W3C home > Mailing lists > Public > www-svg@w3.org > November 2011

Re: Revisiting SVG Fonts

From: Charles Pritchard <chuck@jumis.com>
Date: Tue, 01 Nov 2011 15:27:12 -0700
Message-ID: <4EB07240.4030004@jumis.com>
To: Erik Dahlstrom <ed@opera.com>
CC: www-svg@w3.org
> On Mon, 31 Oct 2011 18:21:02 -0700, Charles Pritchard 
> <chuck@jumis.com> wrote:
> ...
>> What's the status of ligatures on those SVG Tiny viewers?
>> Is there a maximum length that a ligature can be?
>> For instance, could 80 characters be used?
> There probably is some implementation-dependent limit yes. The spec 
> itself doesn't limit the string length for @unicode on <glyph>.
> I'm pretty sure it would work ok if you happened to have an 80 
> characters ligature in an svgfont, but it's not really a common case :)
Consider it a very nasty hack/work-around to display scanned text or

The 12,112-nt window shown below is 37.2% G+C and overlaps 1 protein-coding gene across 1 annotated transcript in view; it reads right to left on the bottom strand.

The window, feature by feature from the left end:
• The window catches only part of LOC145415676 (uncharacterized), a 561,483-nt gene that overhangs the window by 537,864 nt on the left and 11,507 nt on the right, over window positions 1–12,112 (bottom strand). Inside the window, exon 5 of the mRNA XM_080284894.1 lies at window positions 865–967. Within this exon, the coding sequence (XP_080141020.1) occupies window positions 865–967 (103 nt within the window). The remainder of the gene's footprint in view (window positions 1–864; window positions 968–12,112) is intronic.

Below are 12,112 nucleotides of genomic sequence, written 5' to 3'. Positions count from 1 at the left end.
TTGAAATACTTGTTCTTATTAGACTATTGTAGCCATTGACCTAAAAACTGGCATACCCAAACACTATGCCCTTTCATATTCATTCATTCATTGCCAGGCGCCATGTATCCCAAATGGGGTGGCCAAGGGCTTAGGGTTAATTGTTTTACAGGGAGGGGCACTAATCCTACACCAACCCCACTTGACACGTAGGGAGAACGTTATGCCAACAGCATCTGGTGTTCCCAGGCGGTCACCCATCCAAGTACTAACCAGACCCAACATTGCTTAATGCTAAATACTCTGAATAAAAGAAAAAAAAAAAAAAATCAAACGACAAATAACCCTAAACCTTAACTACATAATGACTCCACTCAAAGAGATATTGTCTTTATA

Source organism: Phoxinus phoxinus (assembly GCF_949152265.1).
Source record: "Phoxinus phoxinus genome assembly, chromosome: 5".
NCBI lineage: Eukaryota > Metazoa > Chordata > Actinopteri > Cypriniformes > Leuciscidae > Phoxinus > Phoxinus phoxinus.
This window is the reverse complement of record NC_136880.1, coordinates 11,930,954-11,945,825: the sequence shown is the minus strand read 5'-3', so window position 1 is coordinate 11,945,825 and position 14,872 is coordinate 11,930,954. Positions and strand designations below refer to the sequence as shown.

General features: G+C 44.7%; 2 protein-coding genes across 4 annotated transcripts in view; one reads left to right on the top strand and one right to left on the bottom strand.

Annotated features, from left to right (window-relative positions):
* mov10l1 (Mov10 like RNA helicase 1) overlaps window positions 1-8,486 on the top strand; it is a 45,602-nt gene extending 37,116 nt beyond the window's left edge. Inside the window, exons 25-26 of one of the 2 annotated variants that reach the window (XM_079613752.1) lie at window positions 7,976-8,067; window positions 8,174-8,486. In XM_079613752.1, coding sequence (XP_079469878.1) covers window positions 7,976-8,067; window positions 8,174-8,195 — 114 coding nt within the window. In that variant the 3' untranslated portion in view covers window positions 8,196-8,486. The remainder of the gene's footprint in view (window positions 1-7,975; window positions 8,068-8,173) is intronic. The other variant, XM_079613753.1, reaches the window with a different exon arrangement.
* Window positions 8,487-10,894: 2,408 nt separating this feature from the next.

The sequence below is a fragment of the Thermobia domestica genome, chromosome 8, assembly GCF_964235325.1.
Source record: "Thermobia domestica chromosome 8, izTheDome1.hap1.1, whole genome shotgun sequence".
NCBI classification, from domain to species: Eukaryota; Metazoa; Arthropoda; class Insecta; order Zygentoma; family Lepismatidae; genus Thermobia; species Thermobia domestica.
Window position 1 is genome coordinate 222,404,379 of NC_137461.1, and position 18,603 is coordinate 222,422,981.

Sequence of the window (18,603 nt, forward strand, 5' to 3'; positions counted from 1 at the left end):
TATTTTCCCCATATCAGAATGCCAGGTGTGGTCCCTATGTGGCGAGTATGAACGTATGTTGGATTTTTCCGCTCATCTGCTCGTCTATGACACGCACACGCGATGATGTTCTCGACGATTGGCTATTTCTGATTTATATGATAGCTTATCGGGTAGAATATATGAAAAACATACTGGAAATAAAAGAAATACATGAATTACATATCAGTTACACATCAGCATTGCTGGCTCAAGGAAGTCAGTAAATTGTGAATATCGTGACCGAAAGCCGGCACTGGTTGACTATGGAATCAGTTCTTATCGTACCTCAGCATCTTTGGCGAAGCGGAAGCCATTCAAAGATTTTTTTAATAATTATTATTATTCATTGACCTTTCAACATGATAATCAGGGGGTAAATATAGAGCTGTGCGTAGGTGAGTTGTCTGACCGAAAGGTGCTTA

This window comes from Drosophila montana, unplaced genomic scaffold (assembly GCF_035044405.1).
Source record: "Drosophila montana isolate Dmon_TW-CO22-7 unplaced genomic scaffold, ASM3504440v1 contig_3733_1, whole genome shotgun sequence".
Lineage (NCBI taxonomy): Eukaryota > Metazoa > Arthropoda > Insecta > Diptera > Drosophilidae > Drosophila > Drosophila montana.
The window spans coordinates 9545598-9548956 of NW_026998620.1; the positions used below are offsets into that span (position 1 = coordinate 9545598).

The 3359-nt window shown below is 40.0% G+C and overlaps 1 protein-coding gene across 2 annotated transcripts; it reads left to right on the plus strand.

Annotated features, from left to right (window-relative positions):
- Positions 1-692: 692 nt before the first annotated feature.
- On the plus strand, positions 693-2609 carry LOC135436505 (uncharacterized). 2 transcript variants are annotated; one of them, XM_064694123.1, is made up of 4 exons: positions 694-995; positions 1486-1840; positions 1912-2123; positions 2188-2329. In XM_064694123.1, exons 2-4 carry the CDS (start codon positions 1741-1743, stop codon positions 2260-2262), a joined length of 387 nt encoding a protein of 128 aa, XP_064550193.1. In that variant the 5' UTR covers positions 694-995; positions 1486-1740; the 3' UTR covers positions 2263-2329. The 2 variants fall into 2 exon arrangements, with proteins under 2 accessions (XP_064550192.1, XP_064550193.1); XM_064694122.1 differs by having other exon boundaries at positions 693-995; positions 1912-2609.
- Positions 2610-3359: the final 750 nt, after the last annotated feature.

hand-written text while maintaining machine readable DOM.

<text class="line1">first line of text</text>
or even:
<text>[unicode private char] another line of text</text>

I'm just brainstorming here, but it's been in my mind awhile... 
representing non-standard scripts, scanned text and hand-written text.

Of course it breaks down quickly when editing, but it does break-down 
into human readable form.

Thanks for engaging me in this. I'll take a peek inside some of the code 
bases to see what WebKit and Moz setup for their buffer lengths.

This thread has been about stretchin the use of SVG fonts (as well as 
implementing them sooner rather than later re: embedding svg in WOFF). 
So, I hope I didn't stray too far off topic.

Received on Wednesday, 2 November 2011 00:14:28 UTC

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